[itex] [ \frac{π}{2}(\frac{x}{λ} - \frac{t}{T}) + \frac{π}{2} ] = [ \frac{π}{2}(\frac{4x}{4λ} - \frac{4t}{4T}) + \frac{π}{2} ] [/itex]

    = [itex] [ \frac{4π}{2}(\frac{x}{4λ} - \frac{t}{4T}) + \frac{π}{2} ] [/itex]

    = [itex] [ 2π(\frac{x}{4λ} - \frac{t}{4T}) + \frac{π}{2} ] [/itex].

    Now (or so I'm thinking) the argument has the form of the simple harmonic wave, so I was thinking that by inspection

    [itex]2π(\frac{x}{4λ} - \frac{t}{4T})[/itex] = [itex]\frac{π}{2}(\frac{x}{2.0m} - \frac{t}{8.0s} ) [/itex]

    (ignoring the constant phase term π/2) and I got

    [itex]4\lambda = 2.0m[/itex]

    [itex]4T = 8.0m[/itex]

    and derived my final answers from these two equations. But the answers don't jibe. Can you tell me how I can solve this problem?
     
  5. Jun 25, 2013 #4

    haruspex

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    All fine up to there, but your next step is illogical. If you want [itex][ \frac{\pi}{2}(\frac{x}{2.0m} - \frac{t}{8.0s} )] [/itex] in the form [itex][ 2\pi(\frac{x}{λ} - \frac{t}{T}) ] [/itex] (sine versus cosine doesn't matter here) then just equate them: [itex]\frac{\pi}{2}(\frac{x}{2.0m} - \frac{t}{8.0s} )= 2\pi(\frac{x}{λ} - \frac{t}{T}) [/itex]
    Since this has to be true for all x and t, you can deduce λ and T.
    In what you did, you effectively changed the meanings of λ and T.
     
  6. Jun 25, 2013 #5
    Can I ask a simple question here about the frequency of the waves.
    Take the equation. y2 = 0.6 cos((pi/2)[x/2+t/8]). Lets let x = 0 and forget about the amplitude then we have.
    y2 = cos((pi/2)(t/8)) = cos ((pi/16)t)
    From this, I thought the period of the wave would be 32 seconds giving a frequency of 0.03 Hz.
    Where am I wrong?
     
  7. Jun 25, 2013 #6

    haruspex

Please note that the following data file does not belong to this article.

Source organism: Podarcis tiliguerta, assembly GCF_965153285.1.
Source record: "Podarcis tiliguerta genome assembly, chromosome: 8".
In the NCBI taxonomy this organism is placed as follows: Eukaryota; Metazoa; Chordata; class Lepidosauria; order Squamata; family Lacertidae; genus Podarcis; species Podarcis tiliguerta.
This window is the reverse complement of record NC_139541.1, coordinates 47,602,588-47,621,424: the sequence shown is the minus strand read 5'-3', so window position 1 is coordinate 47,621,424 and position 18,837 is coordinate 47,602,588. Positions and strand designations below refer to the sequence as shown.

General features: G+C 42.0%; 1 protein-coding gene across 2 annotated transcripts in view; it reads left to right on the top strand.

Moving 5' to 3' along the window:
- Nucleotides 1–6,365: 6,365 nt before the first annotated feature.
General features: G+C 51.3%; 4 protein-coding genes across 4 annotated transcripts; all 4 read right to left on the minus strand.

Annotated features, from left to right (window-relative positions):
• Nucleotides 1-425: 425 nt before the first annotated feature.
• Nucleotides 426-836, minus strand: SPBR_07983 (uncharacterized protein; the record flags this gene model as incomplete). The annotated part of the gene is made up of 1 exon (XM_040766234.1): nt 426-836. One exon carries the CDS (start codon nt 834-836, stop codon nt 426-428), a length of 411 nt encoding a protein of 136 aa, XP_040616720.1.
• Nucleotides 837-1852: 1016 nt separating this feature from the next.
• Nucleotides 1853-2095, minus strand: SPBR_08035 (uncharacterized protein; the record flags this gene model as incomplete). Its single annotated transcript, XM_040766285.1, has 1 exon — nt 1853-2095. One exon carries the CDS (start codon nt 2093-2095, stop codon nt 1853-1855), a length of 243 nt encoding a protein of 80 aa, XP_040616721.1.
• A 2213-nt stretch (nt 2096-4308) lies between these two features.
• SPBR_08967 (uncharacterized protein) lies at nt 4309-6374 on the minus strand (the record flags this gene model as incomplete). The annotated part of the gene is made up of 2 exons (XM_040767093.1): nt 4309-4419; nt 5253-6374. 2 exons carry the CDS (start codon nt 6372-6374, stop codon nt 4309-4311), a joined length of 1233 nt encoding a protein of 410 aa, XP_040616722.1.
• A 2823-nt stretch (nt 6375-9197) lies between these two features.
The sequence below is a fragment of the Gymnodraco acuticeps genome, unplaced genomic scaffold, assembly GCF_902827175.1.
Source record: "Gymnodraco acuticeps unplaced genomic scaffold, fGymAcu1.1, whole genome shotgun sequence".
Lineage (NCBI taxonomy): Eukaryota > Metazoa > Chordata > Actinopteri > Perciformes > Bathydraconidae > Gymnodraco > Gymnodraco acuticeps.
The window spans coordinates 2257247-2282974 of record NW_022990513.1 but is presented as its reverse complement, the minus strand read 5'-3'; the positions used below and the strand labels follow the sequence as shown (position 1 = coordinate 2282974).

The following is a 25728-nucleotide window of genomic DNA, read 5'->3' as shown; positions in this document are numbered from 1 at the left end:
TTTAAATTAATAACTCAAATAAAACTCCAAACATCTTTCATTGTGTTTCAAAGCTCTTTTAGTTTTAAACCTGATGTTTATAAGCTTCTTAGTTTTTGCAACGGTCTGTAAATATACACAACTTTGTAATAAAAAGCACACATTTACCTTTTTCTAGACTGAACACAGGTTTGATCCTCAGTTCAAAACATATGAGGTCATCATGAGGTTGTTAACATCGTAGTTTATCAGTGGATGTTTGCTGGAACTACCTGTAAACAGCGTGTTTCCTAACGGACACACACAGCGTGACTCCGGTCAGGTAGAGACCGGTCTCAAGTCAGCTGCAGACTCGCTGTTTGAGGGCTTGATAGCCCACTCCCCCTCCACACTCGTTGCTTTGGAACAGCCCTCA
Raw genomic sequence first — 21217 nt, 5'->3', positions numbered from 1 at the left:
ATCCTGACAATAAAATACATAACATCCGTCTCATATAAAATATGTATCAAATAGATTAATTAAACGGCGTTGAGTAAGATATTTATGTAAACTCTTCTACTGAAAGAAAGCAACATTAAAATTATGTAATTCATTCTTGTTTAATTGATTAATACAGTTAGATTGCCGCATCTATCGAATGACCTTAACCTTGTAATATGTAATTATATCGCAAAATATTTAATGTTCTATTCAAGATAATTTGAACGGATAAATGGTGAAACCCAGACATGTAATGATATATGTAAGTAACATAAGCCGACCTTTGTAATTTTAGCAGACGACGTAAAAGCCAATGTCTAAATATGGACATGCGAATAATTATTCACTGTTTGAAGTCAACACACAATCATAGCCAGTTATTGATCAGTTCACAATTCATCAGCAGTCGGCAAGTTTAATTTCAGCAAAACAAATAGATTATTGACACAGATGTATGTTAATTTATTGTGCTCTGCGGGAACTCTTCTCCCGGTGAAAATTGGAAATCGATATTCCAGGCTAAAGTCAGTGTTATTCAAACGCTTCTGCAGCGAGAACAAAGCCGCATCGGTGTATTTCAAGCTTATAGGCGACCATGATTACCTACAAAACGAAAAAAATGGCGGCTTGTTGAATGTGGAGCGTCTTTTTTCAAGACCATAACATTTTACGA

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    You aren't. Either the problem has been misstated or the the answer has.
     
  8. Jul 29, 2013 #7
    problem misstated

    I have been away from my physics studies for awhile, but wanted to say thnx to both haruspex and barrj for checking in on this post. The problem in its entirety is quoted verbatim from the Halliday & Resnick Fundamentals text (2nd ed), pr 27, pg 314:

    Two waves are propagating on the same very long string. A generator on the left of the string creates a wave given by [itex]y_{1} = 0.06 cos[ \frac{π}{2}(2.0m^{-1}x - 8.0s^{-1}t)][/itex] and one at the right end of the string creates the wave [itex]y_{2} = 0.06cos[ \frac{π}{2}(2.0m^{-1}x + 8.0s^{-1}t)][/itex]. Calculate the frequency, wavelength and speed of each wave.

    I erroneously (ok, it was stupid) equated

    [itex]\frac{π}{2}(\frac{x}{2.0m} - \frac{t}{8.0s}) = {2π}(\frac{x}{λ} - \frac{t}{T})[/itex]

    and not

    [itex]\frac{π}{2}(2.0\frac{x}{m} - 8.0\frac{t}{s}) = {2π}(\frac{x}{λ} - \frac{t}{T})[/itex]

    as I should have; this led to the answers given in the text. haruspex is correct in betting that the problem was misstated. Thnx for responding; I appreciate the help A LOT.